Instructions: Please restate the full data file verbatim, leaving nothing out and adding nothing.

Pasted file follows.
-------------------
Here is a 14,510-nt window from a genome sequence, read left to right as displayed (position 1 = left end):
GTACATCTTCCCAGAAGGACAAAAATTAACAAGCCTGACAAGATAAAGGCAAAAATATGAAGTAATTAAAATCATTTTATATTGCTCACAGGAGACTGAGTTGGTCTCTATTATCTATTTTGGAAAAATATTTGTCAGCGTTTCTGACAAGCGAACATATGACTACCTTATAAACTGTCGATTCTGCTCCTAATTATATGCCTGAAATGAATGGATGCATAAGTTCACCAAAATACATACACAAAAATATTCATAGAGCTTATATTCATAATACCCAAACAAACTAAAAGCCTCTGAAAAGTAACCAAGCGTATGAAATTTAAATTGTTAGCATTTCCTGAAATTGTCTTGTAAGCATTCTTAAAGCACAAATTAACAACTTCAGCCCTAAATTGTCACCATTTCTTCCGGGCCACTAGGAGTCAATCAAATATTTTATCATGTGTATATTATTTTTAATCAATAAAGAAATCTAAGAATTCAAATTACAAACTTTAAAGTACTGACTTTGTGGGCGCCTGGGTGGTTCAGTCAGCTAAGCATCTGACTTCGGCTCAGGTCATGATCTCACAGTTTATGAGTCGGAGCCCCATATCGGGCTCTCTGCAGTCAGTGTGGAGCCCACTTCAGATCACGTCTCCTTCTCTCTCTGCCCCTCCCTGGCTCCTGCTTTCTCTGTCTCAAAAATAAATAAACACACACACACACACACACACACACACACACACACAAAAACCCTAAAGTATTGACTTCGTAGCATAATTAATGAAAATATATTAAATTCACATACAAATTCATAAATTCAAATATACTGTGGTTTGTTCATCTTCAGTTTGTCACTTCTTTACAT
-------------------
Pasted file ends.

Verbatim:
Here is a 14,510-nt window from a genome sequence, read left to right as displayed (position 1 = left end):
GTACATCTTCCCAGAAGGACAAAAATTAACAAGCCTGACAAGATAAAGGCAAAAATATGAAGTAATTAAAATCATTTTATATTGCTCACAGGAGACTGAGTTGGTCTCTATTATCTATTTTGGAAAAATATTTGTCAGCGTTTCTGACAAGCGAACATATGACTACCTTATAAACTGTCGATTCTGCTCCTAATTATATGCCTGAAATGAATGGATGCATAAGTTCACCAAAATACATACACAAAAATATTCATAGAGCTTATATTCATAATACCCAAACAAACTAAAAGCCTCTGAAAAGTAACCAAGCGTATGAAATTTAAATTGTTAGCATTTCCTGAAATTGTCTTGTAAGCATTCTTAAAGCACAAATTAACAACTTCAGCCCTAAATTGTCACCATTTCTTCCGGGCCACTAGGAGTCAATCAAATATTTTATCATGTGTATATTATTTTTAATCAATAAAGAAATCTAAGAATTCAAATTACAAACTTTAAAGTACTGACTTTGTGGGCGCCTGGGTGGTTCAGTCAGCTAAGCATCTGACTTCGGCTCAGGTCATGATCTCACAGTTTATGAGTCGGAGCCCCATATCGGGCTCTCTGCAGTCAGTGTGGAGCCCACTTCAGATCACGTCTCCTTCTCTCTCTGCCCCTCCCTGGCTCCTGCTTTCTCTGTCTCAAAAATAAATAAACACACACACACACACACACACACACACACACACACAAAAACCCTAAAGTATTGACTTCGTAGCATAATTAATGAAAATATATTAAATTCACATACAAATTCATAAATTCAAATATACTGTGGTTTGTTCATCTTCAGTTTGTCACTTCTTTACAT